Centuries of “verkering”: 13th, to turn around, a change. 15th, to associate with, 17th, to associate with a person with the intention to get engaged, 20th century, to be in a romantic relationship.
These are the words in my head, when I think and lurk and procrastinate.
These words are absent:
“Begeren” to desire, usually sexually. The noun: lust.
“Vrijen” is both being glued together in public and having sex.
To say you wish without taking action is to make the dream a wistful lie instead of a hopeful truth.
I have trawled through calendars of events.
I have made known to a dozen people how hard it is to start on something.
I have nitpicked dating sites and types of events to find objections, based in pop culture, based in insecurity.
I have yet to start.
Finally I sit down and write and write until I’ve peeled the onion to the core.
I do not have dating friends I can ask to tag along.
I do not have places I go out regularly.
I do not have a time in my week where romantic interest is likely to happen.
I do not have the experience I would wish even to say what is normal and what is not.
I do not have clever words or social smoothness to make flirting come easily or at all.
I am so dreadfully scared of all the firsts, the immediacy of emotion that comes with new experiences combining with going into a foreign domain alone where the contact is personal.
“Eelt op je ziel” translates to calluses on the soul, a buffer between you and the world, being inured.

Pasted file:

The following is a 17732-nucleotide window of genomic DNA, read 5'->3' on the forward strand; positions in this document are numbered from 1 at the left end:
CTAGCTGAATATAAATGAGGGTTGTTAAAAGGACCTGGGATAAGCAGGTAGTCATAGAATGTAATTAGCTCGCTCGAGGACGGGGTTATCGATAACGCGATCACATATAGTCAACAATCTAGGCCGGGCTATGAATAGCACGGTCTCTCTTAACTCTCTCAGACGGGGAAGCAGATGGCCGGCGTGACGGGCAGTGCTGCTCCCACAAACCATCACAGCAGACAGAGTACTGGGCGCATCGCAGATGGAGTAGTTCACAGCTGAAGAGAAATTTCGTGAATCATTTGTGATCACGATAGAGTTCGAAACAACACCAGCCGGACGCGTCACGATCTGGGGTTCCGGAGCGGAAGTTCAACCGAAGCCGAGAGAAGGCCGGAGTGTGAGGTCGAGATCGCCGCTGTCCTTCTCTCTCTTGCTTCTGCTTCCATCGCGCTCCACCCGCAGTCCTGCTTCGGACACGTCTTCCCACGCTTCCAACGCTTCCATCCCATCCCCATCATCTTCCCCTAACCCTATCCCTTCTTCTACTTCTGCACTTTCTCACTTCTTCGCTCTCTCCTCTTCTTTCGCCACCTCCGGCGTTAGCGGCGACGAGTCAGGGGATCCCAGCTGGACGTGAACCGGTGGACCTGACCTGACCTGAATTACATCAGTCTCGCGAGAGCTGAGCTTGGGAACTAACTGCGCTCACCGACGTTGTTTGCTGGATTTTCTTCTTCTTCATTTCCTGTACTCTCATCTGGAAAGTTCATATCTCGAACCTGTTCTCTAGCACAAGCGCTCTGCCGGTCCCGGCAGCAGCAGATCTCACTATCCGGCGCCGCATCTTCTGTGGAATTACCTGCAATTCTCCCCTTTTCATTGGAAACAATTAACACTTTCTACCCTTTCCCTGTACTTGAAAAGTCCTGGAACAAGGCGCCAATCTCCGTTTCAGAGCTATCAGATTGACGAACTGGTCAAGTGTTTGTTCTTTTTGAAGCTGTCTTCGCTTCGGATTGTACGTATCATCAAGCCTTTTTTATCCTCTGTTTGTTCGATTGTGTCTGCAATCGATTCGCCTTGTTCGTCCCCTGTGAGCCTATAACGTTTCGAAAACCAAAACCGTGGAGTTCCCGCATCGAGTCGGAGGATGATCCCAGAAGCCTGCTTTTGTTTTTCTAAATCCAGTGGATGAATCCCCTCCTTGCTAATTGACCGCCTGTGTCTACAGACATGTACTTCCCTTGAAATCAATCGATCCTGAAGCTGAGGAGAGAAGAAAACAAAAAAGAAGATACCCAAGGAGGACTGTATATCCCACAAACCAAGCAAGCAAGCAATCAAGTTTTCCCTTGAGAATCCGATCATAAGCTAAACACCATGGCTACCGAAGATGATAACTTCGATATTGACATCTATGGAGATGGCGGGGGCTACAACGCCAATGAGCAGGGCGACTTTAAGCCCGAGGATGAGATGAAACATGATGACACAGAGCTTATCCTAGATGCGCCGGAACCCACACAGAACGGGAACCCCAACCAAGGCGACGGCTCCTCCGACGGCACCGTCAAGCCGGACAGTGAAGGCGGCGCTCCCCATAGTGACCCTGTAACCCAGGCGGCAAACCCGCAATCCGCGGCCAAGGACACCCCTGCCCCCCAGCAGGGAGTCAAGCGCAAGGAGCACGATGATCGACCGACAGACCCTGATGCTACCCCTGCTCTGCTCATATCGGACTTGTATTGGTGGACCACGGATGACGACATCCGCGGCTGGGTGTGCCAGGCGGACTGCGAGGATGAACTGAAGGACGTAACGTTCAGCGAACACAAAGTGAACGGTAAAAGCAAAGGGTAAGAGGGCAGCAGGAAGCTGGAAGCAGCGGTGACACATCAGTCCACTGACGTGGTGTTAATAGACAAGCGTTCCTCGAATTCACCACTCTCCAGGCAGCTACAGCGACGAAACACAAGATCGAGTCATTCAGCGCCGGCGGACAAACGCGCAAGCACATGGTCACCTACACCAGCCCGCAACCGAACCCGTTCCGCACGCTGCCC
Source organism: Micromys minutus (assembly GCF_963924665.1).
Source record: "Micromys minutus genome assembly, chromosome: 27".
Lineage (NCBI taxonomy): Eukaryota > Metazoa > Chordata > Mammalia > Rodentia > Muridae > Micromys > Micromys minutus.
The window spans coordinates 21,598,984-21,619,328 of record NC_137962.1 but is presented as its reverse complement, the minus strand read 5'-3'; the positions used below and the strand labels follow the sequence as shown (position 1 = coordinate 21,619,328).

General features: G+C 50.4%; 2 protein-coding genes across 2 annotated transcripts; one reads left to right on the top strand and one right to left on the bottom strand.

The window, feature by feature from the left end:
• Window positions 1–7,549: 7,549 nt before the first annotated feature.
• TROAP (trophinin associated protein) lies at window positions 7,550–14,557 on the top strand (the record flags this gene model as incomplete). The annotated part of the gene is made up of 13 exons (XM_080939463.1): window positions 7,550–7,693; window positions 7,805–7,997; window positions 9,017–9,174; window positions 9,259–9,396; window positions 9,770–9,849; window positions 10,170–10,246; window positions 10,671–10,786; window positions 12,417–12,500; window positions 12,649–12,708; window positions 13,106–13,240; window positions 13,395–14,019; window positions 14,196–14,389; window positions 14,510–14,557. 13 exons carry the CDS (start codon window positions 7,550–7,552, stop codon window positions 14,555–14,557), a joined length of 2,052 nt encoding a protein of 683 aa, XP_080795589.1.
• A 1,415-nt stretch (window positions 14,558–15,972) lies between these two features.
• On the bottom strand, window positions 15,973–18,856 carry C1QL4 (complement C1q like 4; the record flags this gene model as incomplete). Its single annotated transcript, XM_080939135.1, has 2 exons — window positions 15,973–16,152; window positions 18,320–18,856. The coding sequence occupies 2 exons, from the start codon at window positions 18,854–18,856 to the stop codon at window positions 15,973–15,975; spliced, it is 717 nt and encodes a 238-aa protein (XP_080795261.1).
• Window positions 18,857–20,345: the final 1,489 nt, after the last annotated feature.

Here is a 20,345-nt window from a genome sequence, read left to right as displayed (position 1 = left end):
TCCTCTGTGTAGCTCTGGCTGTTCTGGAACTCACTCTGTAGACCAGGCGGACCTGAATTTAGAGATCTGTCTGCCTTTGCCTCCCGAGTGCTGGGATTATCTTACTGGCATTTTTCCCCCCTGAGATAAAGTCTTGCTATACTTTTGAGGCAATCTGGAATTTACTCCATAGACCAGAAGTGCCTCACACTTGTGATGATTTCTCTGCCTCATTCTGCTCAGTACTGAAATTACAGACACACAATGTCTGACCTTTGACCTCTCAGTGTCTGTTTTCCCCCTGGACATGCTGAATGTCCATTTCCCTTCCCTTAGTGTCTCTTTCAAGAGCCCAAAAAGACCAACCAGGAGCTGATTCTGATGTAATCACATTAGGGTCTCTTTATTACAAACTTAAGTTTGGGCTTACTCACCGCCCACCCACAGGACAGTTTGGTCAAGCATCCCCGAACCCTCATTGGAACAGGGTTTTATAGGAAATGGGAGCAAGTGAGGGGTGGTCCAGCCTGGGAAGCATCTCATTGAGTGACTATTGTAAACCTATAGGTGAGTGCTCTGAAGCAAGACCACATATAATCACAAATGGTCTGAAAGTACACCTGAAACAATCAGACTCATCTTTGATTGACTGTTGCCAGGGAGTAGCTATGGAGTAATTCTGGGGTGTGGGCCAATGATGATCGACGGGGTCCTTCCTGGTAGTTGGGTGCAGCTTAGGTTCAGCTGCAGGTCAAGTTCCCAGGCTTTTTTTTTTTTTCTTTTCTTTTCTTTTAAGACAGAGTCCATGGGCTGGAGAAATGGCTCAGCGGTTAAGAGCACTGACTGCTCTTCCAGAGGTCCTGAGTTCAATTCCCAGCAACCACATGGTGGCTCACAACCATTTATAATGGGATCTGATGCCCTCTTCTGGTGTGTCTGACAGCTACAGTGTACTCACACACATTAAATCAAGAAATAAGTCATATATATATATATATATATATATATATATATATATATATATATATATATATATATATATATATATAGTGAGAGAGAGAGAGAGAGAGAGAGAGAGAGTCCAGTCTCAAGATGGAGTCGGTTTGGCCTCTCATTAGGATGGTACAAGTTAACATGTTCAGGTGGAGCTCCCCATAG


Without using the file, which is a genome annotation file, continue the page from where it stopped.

I go into this nearly new.
Bare. Naked. Tender.
I sit with my phone in my hands. I appear as the rest do, just waiting for my bus, spending time.
In truth, I am staring at a black screen, suspenseful soundtrack thumping in my head.
I put my head in my hands and scold myself.
“Just do it.”
“You have to start somewhere.”
“It starts with simply meeting people.”
“Don’t give it so much weight.”
“Be less harsh with yourself.”
Mercy, not elegance.
Letting go and being alright with feeling foolish.
Let’s start with one, just one.
I download the app.
I find out about the wonderful world that is verifying through Facebook you exist.
I delete the app.
Facebook and privacy. Speak of antonyms.
I have an old account with which I did a lot. I learned, through others’ bad experiences, not to let apps access such information.
I’m in luck. An acquaintance suggests a solution over coffee.
I make an empty facebook account with just my name and picture. Only needs an alternate email address.
I download the app again.
Filling out the profile goes smoothly.
Months’ hesitation means I already have a profile picture.
I fill out the questions like it’s a psychology test, just go with the first impulse.